A Delightful book cover
A Delightful book cover
Tight skin and injected lips aren’t nearly as sexy as the seventy-something who still goes to the gym every day and works it.

Pretty much everyone recognizes the benefits of exercise. An entire industry has been built around promoting proactive health. You can see it in our food and drug commercials, both of which emphasize diet and exercise. But the companies that promote exercise the most are the fitness clothing lines — companies like Athleta, REI and Lululemon. These companies have been great in showing us inclusiveness with diversity of body types, ethnicity, moms and kids, but if you are over 60, evidently you don’t exercise. . . or at least that’s what the ads portray.

I’ve been a loyal Athleta buyer for over 30 years. I still wear their leggings and tops to my Pilates and yoga classes. In my little town, those classes are densely populated by women over 60 and 70. The women that I know of a certain age, row, hike, take fitness classes, ski, camp and bike. Why then, are we not part of the message that fitness benefits everyone, not just the young? Why are we not represented in this line of athletic wear?

The Corporate Message:

You don’t count if you are over 60. You can’t exercise. You can’t be fit. You are no longer a real athlete and therefore you don’t deserve to wear our stylish clothing. Okay, maybe it’s not that harsh, but we all know that the attitude exists and is featured prominently in ads that show young women climbing the hills with nary a 60 or 70-year-old in sight.

The Question:

For all those fitness clothing companies that aren’t using models in their 60’s and 70’s, what are you afraid of? Afraid your leggings won’t sell if you put them on an older woman with wrinkles and grey hair? Afraid you’ll lose your sexy edge, because what’s sexy about getting older? What if depicting mothers and their kids exercising could grow to include generational exercising? Now that would be sexy and it would be a positive message: keep moving, regardless of your age.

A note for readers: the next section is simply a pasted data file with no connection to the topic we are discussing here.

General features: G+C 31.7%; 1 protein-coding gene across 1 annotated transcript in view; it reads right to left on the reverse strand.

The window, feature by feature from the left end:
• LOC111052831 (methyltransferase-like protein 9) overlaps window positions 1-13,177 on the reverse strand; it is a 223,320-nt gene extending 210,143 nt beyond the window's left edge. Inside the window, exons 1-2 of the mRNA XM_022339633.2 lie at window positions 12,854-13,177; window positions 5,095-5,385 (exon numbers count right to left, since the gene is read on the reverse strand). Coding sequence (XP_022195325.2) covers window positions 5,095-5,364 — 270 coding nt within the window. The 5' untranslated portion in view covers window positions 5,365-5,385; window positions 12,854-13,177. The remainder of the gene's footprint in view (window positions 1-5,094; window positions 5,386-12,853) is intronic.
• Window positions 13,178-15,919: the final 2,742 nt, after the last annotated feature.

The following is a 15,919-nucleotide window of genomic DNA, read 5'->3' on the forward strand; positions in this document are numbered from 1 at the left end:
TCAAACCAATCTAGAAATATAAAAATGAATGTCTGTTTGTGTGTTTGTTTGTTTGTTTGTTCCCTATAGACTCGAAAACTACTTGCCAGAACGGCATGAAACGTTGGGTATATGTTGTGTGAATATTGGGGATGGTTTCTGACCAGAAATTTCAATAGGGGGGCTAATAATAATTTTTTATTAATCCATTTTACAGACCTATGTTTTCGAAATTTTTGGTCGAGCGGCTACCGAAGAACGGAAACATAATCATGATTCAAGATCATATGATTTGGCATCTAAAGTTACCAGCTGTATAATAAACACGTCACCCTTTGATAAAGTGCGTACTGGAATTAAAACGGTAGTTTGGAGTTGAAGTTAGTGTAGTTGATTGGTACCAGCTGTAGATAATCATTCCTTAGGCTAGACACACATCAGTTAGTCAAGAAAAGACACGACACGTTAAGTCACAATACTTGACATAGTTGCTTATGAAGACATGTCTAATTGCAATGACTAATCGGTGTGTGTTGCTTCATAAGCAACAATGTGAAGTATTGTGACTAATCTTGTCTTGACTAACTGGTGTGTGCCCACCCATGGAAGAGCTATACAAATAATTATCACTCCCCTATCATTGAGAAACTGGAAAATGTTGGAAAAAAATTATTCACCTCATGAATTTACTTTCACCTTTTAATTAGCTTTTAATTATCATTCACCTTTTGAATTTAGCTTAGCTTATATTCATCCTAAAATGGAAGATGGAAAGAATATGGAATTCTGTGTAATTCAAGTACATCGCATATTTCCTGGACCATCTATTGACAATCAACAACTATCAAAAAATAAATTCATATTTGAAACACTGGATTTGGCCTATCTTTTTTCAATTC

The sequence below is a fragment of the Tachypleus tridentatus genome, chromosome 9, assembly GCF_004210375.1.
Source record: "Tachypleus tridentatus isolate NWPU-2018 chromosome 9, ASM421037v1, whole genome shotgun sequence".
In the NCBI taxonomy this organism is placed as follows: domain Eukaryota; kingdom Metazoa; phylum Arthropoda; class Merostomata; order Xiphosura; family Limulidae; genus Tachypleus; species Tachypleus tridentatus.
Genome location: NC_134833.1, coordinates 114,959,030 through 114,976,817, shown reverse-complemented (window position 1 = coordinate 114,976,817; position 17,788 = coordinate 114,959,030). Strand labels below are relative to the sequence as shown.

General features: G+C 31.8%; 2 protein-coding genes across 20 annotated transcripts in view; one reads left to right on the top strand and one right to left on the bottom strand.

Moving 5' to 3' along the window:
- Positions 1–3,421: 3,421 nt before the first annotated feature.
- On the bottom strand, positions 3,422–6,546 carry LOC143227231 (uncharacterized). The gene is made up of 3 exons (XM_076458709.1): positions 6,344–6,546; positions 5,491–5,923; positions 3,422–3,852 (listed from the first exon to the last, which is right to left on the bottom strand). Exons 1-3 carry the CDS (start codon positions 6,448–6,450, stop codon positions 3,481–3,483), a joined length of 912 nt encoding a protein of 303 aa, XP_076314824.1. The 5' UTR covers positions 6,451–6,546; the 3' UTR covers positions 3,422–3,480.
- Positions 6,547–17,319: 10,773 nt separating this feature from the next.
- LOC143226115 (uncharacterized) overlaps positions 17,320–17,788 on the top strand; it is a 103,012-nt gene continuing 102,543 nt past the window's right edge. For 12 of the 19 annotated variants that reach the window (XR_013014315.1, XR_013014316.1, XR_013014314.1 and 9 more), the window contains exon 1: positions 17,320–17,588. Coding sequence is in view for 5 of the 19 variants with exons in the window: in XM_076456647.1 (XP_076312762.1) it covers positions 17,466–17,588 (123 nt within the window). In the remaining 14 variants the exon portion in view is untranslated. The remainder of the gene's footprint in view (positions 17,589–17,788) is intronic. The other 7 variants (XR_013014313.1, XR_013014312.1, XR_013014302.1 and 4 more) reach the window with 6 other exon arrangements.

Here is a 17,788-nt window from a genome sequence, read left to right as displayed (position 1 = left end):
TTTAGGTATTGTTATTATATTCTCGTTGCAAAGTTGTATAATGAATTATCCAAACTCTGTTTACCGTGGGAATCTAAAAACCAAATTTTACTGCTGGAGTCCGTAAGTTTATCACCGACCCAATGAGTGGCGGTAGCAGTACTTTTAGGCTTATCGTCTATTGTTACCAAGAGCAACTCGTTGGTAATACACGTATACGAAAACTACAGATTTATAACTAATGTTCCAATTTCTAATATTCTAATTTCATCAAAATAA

Here’s What Companies Need to Change:

The fitness fashion industry needs to ask themselves this question: What do you want for your mom and your grandma? Would you really prefer that they sit down in a chair and atrophy until they die? Or would you like for them to live with as much vibrancy and joy of life as possible? Believe me when I say, that upon hearing of your mother’s death, not one of us will say, “Geez, if only she’d looked better in leggings.”

Why I Won’t Submit to The Ageist Message:

I am so proud to be a part of a consciously aging community where people exercise well into their 80’s. I may be a little bit slower and a little less cut, but the same values of health and fitness that I held thirty years ago, are still true today. And, I will vote with my pocket book whenever possible. I will keep looking for fitness clothing companies that aren’t afraid to promote physical activity to seniors. They’re the ones that will get my business and my accolades.